Migration has become a staple of the news in many countries, filled with images of desperate Africans fleeing an impoverished continent, poised to descend on the West. These reports are not necessarily false, and they can be valuable in highlighting the human stories of migration but they are not a good basis for helpful action.
Politicians push myths and half-truths to score points but policymakers interested in addressing the complex issues around migration need data that can help them understand who, where, and why and therefore what an appropriate and targeted response might look like. Surely migration is not the same in Malawi and Morocco?
In addition to official figures, one source of useful data is ordinary Africans – the source, after all, of all African migration. In its Round 7 public-attitude surveys (2016/2018), the research network Afrobarometer asked more than 45,000 Africans in 34 countries how they see and think about migration.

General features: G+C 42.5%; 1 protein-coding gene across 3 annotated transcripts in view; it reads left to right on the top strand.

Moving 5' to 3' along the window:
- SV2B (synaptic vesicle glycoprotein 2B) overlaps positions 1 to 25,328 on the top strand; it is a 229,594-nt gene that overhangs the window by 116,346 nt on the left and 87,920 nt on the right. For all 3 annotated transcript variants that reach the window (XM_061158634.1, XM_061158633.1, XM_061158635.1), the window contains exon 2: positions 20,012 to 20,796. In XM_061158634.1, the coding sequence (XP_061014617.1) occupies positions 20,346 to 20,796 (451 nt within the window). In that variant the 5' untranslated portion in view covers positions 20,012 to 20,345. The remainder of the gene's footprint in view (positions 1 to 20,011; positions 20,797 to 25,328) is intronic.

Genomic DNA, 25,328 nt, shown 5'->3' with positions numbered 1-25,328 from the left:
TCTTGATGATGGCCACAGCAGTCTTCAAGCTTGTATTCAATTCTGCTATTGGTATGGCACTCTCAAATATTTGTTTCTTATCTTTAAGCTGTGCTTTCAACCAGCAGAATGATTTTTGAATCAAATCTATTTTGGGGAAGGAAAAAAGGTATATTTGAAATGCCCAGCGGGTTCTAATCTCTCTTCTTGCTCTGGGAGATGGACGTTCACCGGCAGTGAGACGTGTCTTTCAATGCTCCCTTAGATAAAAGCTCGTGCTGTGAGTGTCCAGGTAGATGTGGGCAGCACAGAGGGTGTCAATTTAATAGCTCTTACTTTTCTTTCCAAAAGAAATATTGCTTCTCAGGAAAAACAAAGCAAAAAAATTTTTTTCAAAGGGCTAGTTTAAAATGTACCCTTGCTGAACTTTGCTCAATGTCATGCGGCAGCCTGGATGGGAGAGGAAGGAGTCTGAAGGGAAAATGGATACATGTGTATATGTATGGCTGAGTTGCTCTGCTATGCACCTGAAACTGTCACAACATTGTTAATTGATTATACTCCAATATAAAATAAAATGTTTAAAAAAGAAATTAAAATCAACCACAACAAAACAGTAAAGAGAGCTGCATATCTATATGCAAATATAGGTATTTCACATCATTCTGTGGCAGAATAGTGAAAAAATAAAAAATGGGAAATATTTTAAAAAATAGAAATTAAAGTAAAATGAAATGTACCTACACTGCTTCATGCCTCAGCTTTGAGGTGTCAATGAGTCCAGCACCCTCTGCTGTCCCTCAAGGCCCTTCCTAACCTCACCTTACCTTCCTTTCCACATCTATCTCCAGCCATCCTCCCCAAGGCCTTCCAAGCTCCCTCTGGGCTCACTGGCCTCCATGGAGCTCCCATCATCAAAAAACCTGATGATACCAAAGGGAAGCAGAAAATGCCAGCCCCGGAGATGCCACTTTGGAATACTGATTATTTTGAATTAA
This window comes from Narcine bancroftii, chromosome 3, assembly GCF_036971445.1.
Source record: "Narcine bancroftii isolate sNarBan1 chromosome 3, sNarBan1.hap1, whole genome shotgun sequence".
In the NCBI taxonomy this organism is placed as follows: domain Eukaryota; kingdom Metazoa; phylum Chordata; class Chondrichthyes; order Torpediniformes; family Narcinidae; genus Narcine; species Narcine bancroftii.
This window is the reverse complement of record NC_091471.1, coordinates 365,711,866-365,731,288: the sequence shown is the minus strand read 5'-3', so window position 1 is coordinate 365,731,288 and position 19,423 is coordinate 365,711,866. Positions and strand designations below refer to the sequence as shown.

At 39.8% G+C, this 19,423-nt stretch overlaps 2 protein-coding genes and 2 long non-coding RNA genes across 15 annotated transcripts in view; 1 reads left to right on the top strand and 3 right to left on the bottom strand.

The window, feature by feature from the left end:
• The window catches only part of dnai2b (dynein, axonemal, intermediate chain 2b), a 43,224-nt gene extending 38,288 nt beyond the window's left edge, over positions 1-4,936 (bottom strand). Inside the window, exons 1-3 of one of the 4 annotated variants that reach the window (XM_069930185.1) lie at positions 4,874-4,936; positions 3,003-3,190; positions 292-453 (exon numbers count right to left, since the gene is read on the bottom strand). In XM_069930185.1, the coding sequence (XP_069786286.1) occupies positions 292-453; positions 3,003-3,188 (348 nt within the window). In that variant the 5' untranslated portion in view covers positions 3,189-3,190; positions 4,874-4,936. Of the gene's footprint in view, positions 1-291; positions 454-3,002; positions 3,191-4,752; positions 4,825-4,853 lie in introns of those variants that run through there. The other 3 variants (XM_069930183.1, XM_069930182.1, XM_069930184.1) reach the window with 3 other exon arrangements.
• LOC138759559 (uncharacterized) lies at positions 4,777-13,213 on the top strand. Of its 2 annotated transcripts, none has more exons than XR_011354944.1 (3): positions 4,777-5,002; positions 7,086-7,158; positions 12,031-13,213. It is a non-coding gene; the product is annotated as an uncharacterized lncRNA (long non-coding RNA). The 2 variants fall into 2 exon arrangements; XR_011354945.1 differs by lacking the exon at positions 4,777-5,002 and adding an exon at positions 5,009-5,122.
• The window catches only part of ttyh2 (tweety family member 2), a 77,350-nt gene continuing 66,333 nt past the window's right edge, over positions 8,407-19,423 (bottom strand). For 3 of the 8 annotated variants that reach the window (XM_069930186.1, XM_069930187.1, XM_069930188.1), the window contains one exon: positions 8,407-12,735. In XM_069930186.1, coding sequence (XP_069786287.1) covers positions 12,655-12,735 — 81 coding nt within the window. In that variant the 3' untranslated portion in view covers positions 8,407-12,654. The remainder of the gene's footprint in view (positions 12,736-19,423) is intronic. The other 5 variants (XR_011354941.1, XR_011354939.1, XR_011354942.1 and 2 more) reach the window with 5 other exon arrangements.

Engaging with the data and scratching beneath the surface of existing narratives are essential if we are to move beyond 'stronger borders' and other simplistic, one-size-fits-all 'solutions'. While statistical data help to reposition the discussion on migration and to cool down debates about 'mass migration', perception data contribute to understanding intentions and motivations. Together they form a strong basis for informing areas for policy action.
This co-authored research paper showcases the main findings of Afrobarometer research and the latest facts and figures of the Mo Ibrahim Foundation report "Africa’s youth: jobs or migration?"